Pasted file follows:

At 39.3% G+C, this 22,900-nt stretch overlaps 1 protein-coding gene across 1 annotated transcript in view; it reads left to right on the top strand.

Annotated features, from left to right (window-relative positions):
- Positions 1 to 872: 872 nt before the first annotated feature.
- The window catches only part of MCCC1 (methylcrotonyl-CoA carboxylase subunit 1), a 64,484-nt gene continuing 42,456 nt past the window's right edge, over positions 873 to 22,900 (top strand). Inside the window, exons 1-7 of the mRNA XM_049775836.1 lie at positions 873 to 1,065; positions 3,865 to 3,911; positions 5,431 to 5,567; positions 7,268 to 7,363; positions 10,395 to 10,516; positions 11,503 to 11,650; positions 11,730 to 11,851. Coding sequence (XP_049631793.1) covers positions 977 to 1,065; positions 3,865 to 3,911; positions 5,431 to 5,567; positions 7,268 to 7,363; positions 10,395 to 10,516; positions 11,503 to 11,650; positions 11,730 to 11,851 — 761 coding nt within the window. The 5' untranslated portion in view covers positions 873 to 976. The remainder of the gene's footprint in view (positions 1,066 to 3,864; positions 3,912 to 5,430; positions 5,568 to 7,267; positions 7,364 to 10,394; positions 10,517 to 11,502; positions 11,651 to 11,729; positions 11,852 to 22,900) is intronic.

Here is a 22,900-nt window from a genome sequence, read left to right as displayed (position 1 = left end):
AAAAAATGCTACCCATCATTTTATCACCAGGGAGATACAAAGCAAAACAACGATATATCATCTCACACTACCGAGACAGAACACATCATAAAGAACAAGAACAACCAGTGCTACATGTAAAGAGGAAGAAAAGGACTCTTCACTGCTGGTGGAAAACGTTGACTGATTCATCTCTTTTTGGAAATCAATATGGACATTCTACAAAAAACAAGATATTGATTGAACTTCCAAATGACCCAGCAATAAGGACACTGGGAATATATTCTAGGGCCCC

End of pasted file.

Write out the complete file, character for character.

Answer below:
At 39.3% G+C, this 22,900-nt stretch overlaps 1 protein-coding gene across 1 annotated transcript in view; it reads left to right on the top strand.

Annotated features, from left to right (window-relative positions):
- Positions 1 to 872: 872 nt before the first annotated feature.
- The window catches only part of MCCC1 (methylcrotonyl-CoA carboxylase subunit 1), a 64,484-nt gene continuing 42,456 nt past the window's right edge, over positions 873 to 22,900 (top strand). Inside the window, exons 1-7 of the mRNA XM_049775836.1 lie at positions 873 to 1,065; positions 3,865 to 3,911; positions 5,431 to 5,567; positions 7,268 to 7,363; positions 10,395 to 10,516; positions 11,503 to 11,650; positions 11,730 to 11,851. Coding sequence (XP_049631793.1) covers positions 977 to 1,065; positions 3,865 to 3,911; positions 5,431 to 5,567; positions 7,268 to 7,363; positions 10,395 to 10,516; positions 11,503 to 11,650; positions 11,730 to 11,851 — 761 coding nt within the window. The 5' untranslated portion in view covers positions 873 to 976. The remainder of the gene's footprint in view (positions 1,066 to 3,864; positions 3,912 to 5,430; positions 5,568 to 7,267; positions 7,364 to 10,394; positions 10,517 to 11,502; positions 11,651 to 11,729; positions 11,852 to 22,900) is intronic.

Here is a 22,900-nt window from a genome sequence, read left to right as displayed (position 1 = left end):
AAAAAATGCTACCCATCATTTTATCACCAGGGAGATACAAAGCAAAACAACGATATATCATCTCACACTACCGAGACAGAACACATCATAAAGAACAAGAACAACCAGTGCTACATGTAAAGAGGAAGAAAAGGACTCTTCACTGCTGGTGGAAAACGTTGACTGATTCATCTCTTTTTGGAAATCAATATGGACATTCTACAAAAAACAAGATATTGATTGAACTTCCAAATGACCCAGCAATAAGGACACTGGGAATATATTCTAGGGCCCC